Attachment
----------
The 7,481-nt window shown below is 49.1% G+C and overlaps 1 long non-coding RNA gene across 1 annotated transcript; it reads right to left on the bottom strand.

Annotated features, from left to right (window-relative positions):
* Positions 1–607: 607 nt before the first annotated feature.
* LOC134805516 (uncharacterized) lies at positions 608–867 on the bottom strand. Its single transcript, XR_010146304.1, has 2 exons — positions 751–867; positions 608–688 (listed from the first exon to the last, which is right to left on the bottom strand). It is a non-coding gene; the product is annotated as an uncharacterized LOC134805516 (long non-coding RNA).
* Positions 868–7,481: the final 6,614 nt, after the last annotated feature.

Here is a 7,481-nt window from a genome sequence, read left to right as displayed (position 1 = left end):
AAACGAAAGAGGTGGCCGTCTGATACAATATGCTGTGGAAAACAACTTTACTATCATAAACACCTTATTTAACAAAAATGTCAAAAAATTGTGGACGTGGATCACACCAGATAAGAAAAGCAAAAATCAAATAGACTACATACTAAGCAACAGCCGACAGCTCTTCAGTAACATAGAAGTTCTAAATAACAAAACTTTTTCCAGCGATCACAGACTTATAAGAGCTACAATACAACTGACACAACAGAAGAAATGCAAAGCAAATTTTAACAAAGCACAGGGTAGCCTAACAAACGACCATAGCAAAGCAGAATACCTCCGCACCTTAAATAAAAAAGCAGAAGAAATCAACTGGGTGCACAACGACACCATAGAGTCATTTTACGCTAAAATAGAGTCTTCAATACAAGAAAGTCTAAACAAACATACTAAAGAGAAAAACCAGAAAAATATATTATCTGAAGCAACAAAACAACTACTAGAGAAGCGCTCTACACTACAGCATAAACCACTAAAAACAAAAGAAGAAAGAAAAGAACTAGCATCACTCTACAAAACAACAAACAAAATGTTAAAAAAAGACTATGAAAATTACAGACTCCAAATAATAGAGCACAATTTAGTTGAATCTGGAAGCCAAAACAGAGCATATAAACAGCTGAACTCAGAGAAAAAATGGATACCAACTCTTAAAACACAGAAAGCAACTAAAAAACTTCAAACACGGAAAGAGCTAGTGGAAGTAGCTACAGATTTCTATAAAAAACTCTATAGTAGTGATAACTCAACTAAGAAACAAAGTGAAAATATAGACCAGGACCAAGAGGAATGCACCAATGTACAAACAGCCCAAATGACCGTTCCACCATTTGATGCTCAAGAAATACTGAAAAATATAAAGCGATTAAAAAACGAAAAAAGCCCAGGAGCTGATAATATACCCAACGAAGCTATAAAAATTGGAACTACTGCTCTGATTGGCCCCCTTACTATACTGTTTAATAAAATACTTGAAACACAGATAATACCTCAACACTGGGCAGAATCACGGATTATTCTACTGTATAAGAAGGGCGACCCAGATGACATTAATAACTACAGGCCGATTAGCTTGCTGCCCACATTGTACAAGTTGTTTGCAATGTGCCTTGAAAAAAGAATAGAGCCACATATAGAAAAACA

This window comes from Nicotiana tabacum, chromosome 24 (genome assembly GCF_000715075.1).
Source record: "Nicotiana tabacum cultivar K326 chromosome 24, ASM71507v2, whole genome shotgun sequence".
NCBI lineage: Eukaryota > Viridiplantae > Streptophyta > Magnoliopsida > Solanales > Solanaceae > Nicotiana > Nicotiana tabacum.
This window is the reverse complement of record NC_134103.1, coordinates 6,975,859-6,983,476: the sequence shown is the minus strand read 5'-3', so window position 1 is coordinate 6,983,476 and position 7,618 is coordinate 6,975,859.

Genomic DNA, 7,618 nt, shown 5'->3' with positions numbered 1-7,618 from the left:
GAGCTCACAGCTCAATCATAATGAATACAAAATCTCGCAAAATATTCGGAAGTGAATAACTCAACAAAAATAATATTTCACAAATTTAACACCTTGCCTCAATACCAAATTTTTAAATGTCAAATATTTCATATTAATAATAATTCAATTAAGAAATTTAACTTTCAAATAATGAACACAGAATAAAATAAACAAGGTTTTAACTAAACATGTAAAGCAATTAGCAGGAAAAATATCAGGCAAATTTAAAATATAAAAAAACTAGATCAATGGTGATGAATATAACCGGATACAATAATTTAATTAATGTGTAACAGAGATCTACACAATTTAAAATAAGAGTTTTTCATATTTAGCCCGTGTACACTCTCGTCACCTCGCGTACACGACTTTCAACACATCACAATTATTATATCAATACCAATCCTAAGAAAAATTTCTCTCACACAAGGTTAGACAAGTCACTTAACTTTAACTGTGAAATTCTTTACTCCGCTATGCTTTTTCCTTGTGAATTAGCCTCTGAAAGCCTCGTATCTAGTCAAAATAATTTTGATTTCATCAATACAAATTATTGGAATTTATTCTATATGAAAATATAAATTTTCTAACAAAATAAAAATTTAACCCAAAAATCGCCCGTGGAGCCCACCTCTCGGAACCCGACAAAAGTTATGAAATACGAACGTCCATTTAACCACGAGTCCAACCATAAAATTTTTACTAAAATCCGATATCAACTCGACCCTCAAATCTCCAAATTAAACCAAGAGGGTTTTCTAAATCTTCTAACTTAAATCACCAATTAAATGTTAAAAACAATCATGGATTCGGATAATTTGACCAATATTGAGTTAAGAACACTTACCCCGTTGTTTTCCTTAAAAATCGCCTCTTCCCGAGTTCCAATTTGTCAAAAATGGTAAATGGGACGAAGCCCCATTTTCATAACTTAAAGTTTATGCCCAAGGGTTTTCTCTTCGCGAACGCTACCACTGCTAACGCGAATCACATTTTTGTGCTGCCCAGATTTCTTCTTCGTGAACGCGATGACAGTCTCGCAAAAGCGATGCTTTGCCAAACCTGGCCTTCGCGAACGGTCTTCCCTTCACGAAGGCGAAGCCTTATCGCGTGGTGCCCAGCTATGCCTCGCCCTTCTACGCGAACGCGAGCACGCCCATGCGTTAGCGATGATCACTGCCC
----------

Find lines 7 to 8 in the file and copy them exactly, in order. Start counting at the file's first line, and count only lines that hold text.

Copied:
AAACGAAAGAGGTGGCCGTCTGATACAATATGCTGTGGAAAACAACTTTACTATCATAAACACCTTATTTAACAAAAATGTCAAAAAATTGTGGACGTGGATCACACCAGATAAGAAAAGCAAAAATCAAATAGACTACATACTAAGCAACAGCCGACAGCTCTTCAGTAACATAGAAGTTCTAAATAACAAAACTTTTTCCAGCGATCACAGACTTATAAGAGCTACAATACAACTGACACAACAGAAGAAATGCAAAGCAAATTTTAACAAAGCACAGGGTAGCCTAACAAACGACCATAGCAAAGCAGAATACCTCCGCACCTTAAATAAAAAAGCAGAAGAAATCAACTGGGTGCACAACGACACCATAGAGTCATTTTACGCTAAAATAGAGTCTTCAATACAAGAAAGTCTAAACAAACATACTAAAGAGAAAAACCAGAAAAATATATTATCTGAAGCAACAAAACAACTACTAGAGAAGCGCTCTACACTACAGCATAAACCACTAAAAACAAAAGAAGAAAGAAAAGAACTAGCATCACTCTACAAAACAACAAACAAAATGTTAAAAAAAGACTATGAAAATTACAGACTCCAAATAATAGAGCACAATTTAGTTGAATCTGGAAGCCAAAACAGAGCATATAAACAGCTGAACTCAGAGAAAAAATGGATACCAACTCTTAAAACACAGAAAGCAACTAAAAAACTTCAAACACGGAAAGAGCTAGTGGAAGTAGCTACAGATTTCTATAAAAAACTCTATAGTAGTGATAACTCAACTAAGAAACAAAGTGAAAATATAGACCAGGACCAAGAGGAATGCACCAATGTACAAACAGCCCAAATGACCGTTCCACCATTTGATGCTCAAGAAATACTGAAAAATATAAAGCGATTAAAAAACGAAAAAAGCCCAGGAGCTGATAATATACCCAACGAAGCTATAAAAATTGGAACTACTGCTCTGATTGGCCCCCTTACTATACTGTTTAATAAAATACTTGAAACACAGATAATACCTCAACACTGGGCAGAATCACGGATTATTCTACTGTATAAGAAGGGCGACCCAGATGACATTAATAACTACAGGCCGATTAGCTTGCTGCCCACATTGTACAAGTTGTTTGCAATGTGCCTTGAAAAAAGAATAGAGCCACATATAGAAAAACA

This window comes from Nicotiana tabacum, chromosome 24 (genome assembly GCF_000715075.1).